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The Dutch rider beat Marta Bastianelli (UAE Team ADQ) and Emma Norsgaard (Movistar) by several bike lengths to extend her lead in the general classification, while world champion Elisa Balsamo (Trek-Segafredo) finished outside the top five in the stage into Epping, Essex.
A solo breakaway from Veronica Ewers (EF Education-TIBCO-SVB) animated most of the stage, but the American was caught in the final 30km of the stage after a long lone effort.
“It was harder than yesterday,” Wiebes said at the finish. “We started quite easy, with one rider in the break, and we just started controlling. Then the time went out after the intermediate sprint.”
“We controlled it really well as a team, we were all the time in control, and in good positions on the climbs so there was nothing to stress about. The first time on the climb it was hard, but I was happy to stay in the right wheels and drive. I got lost a bit before the sprint but I found my way and timed it well.”
“I really felt the momentum to go today. It was a bit uphill, but I also like that so it was a good day on the bike.”
How it happened
Stage 2 got underway in Chelmsford on Saturday, with another foray into the rolling Essex countryside awaiting the peloton. Stage 1 winner Wiebes led the race overall at the start of the day, five seconds ahead of Balsamo.
Unlike on stage 1, the first attacks came early on stage 2 and it was Ewers who got away in the first 15km of racing. Jumbo-Visma had been active on the front, hoping to repeat Anna Henderson’s efforts from stage 1, but failed to place a rider up the road.
Ewers quickly gained an advantage of 40 seconds with the peloton not quite letting her go, but a crash in the bunch then put a stop to the drive to chase. With the peloton slowing as a result of the crash, Ewers’ lead then grew to over three minutes at the 30km completed mark. Meanwhile, one of the riders affected in the crash – Francesca Morgans-Slader (AWOL O’Shea) – abandoned the race.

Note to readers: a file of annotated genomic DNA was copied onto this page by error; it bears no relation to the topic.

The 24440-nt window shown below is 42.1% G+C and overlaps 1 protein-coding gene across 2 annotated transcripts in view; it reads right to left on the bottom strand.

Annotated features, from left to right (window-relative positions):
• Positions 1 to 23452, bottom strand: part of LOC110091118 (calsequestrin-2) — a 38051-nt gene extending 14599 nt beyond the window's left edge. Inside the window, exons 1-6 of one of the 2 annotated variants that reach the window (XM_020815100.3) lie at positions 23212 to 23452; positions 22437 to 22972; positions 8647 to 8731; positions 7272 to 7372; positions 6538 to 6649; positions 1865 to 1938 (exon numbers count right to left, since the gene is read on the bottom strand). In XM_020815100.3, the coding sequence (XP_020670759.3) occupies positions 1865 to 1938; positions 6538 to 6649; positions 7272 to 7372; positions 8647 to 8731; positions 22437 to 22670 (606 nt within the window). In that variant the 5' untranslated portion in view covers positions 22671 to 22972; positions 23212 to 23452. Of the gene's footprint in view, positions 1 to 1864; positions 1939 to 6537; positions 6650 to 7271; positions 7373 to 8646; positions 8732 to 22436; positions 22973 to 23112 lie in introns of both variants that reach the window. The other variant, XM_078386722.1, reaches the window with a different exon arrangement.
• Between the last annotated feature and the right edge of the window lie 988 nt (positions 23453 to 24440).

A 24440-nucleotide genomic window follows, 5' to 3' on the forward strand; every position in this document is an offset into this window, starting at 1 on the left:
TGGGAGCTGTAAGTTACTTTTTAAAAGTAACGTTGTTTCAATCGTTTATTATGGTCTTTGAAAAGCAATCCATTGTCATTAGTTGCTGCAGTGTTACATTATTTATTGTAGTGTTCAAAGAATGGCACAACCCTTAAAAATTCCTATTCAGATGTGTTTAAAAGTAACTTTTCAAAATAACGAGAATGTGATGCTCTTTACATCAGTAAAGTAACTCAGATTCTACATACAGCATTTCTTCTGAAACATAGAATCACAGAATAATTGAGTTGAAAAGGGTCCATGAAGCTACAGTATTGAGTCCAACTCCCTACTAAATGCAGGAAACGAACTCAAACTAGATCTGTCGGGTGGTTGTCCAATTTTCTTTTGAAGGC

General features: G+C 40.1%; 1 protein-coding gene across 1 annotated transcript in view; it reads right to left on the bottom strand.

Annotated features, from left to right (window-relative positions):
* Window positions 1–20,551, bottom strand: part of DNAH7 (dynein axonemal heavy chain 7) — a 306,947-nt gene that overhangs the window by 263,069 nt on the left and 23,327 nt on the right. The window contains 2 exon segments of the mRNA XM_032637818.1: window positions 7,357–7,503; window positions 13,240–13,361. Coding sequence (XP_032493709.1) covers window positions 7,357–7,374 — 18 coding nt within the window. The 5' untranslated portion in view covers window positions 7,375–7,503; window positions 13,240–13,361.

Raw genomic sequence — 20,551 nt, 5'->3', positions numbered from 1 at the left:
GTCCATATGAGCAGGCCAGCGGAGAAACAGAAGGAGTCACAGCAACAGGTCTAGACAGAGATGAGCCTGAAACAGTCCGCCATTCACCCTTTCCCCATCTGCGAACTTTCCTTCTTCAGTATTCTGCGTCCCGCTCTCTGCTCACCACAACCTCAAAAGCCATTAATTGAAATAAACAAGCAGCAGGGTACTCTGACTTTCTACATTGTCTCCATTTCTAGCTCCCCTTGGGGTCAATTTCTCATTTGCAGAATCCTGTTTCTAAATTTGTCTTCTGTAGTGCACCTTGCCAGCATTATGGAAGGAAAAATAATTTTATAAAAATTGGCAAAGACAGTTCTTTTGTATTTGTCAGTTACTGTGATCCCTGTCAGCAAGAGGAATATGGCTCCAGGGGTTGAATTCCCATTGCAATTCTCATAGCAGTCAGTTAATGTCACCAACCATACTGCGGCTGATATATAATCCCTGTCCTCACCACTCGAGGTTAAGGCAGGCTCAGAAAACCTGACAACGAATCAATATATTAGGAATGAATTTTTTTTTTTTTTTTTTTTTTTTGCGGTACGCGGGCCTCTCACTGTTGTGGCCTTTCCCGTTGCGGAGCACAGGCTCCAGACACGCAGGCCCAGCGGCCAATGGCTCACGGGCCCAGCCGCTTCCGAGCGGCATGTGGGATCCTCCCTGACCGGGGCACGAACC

In the peloton it was Team DSM who were driving hard, setting Wiebes up for the intermediate sprint and bonus seconds available at the 57km mark. Their efforts didn’t catch Ewers, who collected the maximum reward at the Great Dunmow sprint, but Wiebes won the sprint from the peloton to add two bonus seconds to her lead. Chiara Consonni (Valcar Travel & Service) took third. The pace in the run-in to the sprint briefly split the peloton, but things soon came back together.
Ewers held a lead of over 2 minutes when the race crossed the finish line in Epping for the second sprint, taking maximum points again. In the peloton, it was Wiebes versus Balsamo for the remaining points with the race leader very narrowly beating the world champion to take another two bonus seconds. At this point in the race, Wiebes’s GC advantage over Balsamo had reached eight seconds, giving her a good chance at retaining the leader’s jersey even if she did not take victory on the stage.
At the first of three categorised climbs in the closing circuits, Ewers took maximum points in the Queen of the Mountains classification but jersey-wearer Anna Henderson (Jumbo-Visma) took second, clearly motivated to defend her lead in the standings. With the pace increasing in the peloton as the race entered the final 40km, Ewers was eventually caught before the second categorised climb.
Henderson took maximum points on the second ascent of the Mount End climb, and with only one QoM remaining on the stage – and none on stage 3 – her efforts secured overall victory in the climbing classification, provided she finishes the race in London. Silvia Persico (Valcar Travel & Service) took the final points on the final QoM climb up Houblons Hill.
— Team Jumbo-Visma Women (@JumboVismaWomen) May 28, 2022
Crossing the finish line in Epping for the final time with 7km to go, the sprint trains were in full formation in preparation for the expected bunch finish. The slight rise to the line disrupted the trains somewhat, but it was stage 1 winner Wiebes who emerged as the fastest, beating second-place Bastianelli by multiple bike lengths, with Norsgaard again taking third.
Wiebes now leads the overall by 27 seconds, and leads the sprints classification. Anna Henderson added the best British rider jersey to her Queen of the Mountains lead, and Vittoria Guazzini (FDJ-Nouvelle Aquitaine-Futuroscope) retains her lead in the young rider classification.